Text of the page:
I have written about using API providers using Stack Overflow for may years now. It the last few years I’ve had my readers push back on this for a variety of reasons, from the Stack Overflow community being primarily a white male bro-fest, to finding things being unreliable, out of date, and often a pretty hostile and unfriendly place for people to try and learn about APIs. I’d say that I still use Stack Overflow for about 40% of my querying of API and programming related subjects, but since I’m a white male who has been doing software for 30 years, I’m a little more resistant to the bro-fest. But, I get it, and hear what folks are saying, and get it is not always a suitable environment.

Going back and forth on this subject, I’m back in the camp where API providers should be investing in operating their own QA, FAQ, and support forums. It’s definitely requires a significant amount of investment, policing, and sometimes taking stances that are unpopular, but if you are in this for the long game, it will be worth it. After watching AWS for a decade, you can see how incorrect information about your API operations can really begin to become a liability, and you might want to keep a tighter grip on where your API consumers go look for their answers. An added bonus is that you also get to set the tone for the types of questions that get answered, and the inclusiveness that will exist across your FAQ, QA, and Support.

I really need to get my core API design guides like definitions, design, deployment, and management out the door, because I need to diving into areas like support, and gather all my thoughts regarding how API providers should be approaching this critical layer of operations. I feel like support is one of the most defining characteristics of sustainable API providers, right up there with communications I’d say. I don’t care how good your API is technically, if you don’t have a solid approach to supporting and communicating with your API community, I’m guessing you won’t be around very long, or if you do survive, your platform will be something savvy API consumers steer clear of.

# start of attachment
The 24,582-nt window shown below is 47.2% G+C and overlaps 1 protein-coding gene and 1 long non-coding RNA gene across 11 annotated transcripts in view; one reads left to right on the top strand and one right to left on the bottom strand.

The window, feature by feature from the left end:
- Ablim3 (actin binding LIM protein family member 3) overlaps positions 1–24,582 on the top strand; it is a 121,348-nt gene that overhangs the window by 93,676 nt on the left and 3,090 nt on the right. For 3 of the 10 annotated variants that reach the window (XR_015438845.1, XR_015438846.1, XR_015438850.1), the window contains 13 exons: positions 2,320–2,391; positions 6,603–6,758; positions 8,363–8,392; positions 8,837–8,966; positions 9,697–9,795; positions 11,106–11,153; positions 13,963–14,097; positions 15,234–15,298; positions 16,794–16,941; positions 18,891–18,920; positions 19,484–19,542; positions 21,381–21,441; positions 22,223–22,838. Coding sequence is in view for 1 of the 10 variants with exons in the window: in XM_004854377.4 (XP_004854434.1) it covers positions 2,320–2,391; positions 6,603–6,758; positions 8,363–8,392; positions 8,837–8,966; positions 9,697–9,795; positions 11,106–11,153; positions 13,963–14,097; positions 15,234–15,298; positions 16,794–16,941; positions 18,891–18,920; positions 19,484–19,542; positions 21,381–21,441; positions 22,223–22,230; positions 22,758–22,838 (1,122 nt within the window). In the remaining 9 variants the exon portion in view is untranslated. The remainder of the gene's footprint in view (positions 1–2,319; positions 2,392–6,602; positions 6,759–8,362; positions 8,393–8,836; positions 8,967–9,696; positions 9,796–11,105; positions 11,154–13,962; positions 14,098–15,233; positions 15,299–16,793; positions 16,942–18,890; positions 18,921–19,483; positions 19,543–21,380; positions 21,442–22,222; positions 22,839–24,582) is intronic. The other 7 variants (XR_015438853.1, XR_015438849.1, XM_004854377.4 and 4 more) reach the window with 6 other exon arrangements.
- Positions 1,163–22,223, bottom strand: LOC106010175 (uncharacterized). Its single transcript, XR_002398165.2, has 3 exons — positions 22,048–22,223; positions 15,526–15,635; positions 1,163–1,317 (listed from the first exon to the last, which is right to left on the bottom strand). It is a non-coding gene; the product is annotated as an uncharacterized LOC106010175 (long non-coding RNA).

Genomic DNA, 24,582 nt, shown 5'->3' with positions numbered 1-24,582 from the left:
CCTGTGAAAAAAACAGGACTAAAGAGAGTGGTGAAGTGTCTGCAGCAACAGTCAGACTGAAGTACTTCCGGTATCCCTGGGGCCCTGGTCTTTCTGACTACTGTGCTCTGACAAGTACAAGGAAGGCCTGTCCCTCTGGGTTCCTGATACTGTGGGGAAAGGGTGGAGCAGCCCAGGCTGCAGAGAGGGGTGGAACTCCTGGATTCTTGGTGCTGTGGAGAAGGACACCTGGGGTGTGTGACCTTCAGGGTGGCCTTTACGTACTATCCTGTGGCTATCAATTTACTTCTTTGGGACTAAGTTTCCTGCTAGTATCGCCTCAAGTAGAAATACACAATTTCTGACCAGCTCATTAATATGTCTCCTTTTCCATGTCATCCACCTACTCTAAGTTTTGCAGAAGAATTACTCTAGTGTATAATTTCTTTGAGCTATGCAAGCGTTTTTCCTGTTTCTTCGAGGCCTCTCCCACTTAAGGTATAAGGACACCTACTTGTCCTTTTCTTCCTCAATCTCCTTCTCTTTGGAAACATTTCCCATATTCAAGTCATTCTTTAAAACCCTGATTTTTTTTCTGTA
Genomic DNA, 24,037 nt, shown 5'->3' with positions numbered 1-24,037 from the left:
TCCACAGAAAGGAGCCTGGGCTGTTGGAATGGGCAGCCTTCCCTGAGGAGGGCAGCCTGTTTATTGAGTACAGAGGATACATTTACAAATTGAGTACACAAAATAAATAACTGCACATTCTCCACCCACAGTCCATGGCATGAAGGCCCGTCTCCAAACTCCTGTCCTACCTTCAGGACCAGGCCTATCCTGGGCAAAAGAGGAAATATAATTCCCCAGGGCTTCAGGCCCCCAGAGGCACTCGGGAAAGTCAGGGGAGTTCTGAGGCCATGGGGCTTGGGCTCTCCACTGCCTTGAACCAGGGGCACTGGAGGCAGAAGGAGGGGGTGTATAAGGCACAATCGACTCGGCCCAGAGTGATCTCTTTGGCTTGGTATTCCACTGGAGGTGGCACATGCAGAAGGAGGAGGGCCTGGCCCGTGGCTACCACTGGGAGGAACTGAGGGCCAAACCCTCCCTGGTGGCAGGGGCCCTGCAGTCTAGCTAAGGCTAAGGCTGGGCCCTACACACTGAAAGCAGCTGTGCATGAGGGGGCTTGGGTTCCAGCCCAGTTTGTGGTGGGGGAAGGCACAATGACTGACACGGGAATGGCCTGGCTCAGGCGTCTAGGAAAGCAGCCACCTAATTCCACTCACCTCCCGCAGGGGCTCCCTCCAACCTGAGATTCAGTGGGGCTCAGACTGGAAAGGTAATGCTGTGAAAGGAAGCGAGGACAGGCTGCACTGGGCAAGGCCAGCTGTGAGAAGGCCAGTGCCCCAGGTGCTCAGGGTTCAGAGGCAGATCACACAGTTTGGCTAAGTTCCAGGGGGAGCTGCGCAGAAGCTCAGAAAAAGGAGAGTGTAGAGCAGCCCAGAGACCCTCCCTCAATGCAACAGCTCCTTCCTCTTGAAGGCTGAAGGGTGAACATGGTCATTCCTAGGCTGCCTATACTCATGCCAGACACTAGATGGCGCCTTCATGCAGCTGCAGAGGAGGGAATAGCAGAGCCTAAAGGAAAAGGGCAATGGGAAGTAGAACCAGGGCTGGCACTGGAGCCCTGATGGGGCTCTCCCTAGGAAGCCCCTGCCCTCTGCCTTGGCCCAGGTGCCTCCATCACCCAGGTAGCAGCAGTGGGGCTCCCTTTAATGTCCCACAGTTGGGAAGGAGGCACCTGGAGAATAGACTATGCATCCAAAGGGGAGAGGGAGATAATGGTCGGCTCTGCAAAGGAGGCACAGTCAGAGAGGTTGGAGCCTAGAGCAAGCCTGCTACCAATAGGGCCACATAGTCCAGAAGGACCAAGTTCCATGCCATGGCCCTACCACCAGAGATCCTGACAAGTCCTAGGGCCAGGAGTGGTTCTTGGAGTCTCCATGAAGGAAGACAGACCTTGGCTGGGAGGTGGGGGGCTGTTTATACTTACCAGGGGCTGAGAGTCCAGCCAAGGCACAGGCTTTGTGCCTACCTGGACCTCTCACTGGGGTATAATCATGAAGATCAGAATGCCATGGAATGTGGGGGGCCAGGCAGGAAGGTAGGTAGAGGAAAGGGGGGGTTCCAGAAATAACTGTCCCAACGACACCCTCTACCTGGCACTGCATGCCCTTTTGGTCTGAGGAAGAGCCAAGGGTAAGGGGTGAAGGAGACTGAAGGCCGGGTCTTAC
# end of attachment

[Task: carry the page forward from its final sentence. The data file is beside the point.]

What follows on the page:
Investing The Time To Learn API Best Practices So You Do Not Reinvent The Wheel

I was on a call the other day with a group of people who are in the trenches of organizations and companies working hard to deliver human services in cities around the country. We were meeting to kick of the design phase of a new type of API, and after they shared all their thoughts via project documentation, they were asking me to help identify examples of best practices from the space. The group felt they didn’t have the time, or the awareness of what is going on to be able to identify the best practices that already exist across the space.

This is one of the reasons I stay out of the weeds of individual projects. I may help define, design, and even shadow the deployment and management, but I work hard to avoid the tractor beam of ongoing projects so that I can pay attention to the bigger picture and help share stories about what I’m seeing. I feel like there should be people like me in each industry helping shine a light on, and aggregating of best practices when it comes to the API life cycle. There is just too much work to be done, and it helps to have folks who have domain expertise, not just lightly understanding what is going on across many sectors like I do.